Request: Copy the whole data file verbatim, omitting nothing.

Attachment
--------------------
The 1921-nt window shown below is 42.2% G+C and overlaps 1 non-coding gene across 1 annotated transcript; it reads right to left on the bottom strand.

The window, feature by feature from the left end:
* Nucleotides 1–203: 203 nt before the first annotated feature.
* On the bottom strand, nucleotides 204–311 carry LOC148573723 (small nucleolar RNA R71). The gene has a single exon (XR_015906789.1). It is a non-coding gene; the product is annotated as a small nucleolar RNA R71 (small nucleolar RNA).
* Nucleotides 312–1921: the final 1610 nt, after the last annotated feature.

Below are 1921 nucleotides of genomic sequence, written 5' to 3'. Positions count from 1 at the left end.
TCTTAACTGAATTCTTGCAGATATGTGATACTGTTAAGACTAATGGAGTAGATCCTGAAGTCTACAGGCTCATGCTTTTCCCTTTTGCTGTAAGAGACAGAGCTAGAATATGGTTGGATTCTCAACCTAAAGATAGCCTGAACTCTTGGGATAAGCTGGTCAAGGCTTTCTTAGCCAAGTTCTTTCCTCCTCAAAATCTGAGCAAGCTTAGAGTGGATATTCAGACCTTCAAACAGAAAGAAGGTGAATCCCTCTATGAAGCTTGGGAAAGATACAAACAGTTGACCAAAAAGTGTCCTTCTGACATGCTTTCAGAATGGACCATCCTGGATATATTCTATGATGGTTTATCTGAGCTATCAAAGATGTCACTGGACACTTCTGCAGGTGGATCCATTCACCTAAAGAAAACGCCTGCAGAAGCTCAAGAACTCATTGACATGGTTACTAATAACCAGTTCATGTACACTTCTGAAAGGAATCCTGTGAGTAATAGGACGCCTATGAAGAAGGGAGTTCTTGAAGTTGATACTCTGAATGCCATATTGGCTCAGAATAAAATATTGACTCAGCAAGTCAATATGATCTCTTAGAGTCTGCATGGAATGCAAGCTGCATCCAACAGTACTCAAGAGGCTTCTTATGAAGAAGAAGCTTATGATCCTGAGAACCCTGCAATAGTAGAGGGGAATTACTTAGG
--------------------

The 1921-nt window shown below is 42.2% G+C and overlaps 1 non-coding gene across 1 annotated transcript; it reads right to left on the bottom strand.

The window, feature by feature from the left end:
* Nucleotides 1–203: 203 nt before the first annotated feature.
* On the bottom strand, nucleotides 204–311 carry LOC148573723 (small nucleolar RNA R71). The gene has a single exon (XR_015906789.1). It is a non-coding gene; the product is annotated as a small nucleolar RNA R71 (small nucleolar RNA).
* Nucleotides 312–1921: the final 1610 nt, after the last annotated feature.

Below are 1921 nucleotides of genomic sequence, written 5' to 3'. Positions count from 1 at the left end.
TCTTAACTGAATTCTTGCAGATATGTGATACTGTTAAGACTAATGGAGTAGATCCTGAAGTCTACAGGCTCATGCTTTTCCCTTTTGCTGTAAGAGACAGAGCTAGAATATGGTTGGATTCTCAACCTAAAGATAGCCTGAACTCTTGGGATAAGCTGGTCAAGGCTTTCTTAGCCAAGTTCTTTCCTCCTCAAAATCTGAGCAAGCTTAGAGTGGATATTCAGACCTTCAAACAGAAAGAAGGTGAATCCCTCTATGAAGCTTGGGAAAGATACAAACAGTTGACCAAAAAGTGTCCTTCTGACATGCTTTCAGAATGGACCATCCTGGATATATTCTATGATGGTTTATCTGAGCTATCAAAGATGTCACTGGACACTTCTGCAGGTGGATCCATTCACCTAAAGAAAACGCCTGCAGAAGCTCAAGAACTCATTGACATGGTTACTAATAACCAGTTCATGTACACTTCTGAAAGGAATCCTGTGAGTAATAGGACGCCTATGAAGAAGGGAGTTCTTGAAGTTGATACTCTGAATGCCATATTGGCTCAGAATAAAATATTGACTCAGCAAGTCAATATGATCTCTTAGAGTCTGCATGGAATGCAAGCTGCATCCAACAGTACTCAAGAGGCTTCTTATGAAGAAGAAGCTTATGATCCTGAGAACCCTGCAATAGTAGAGGGGAATTACTTAGG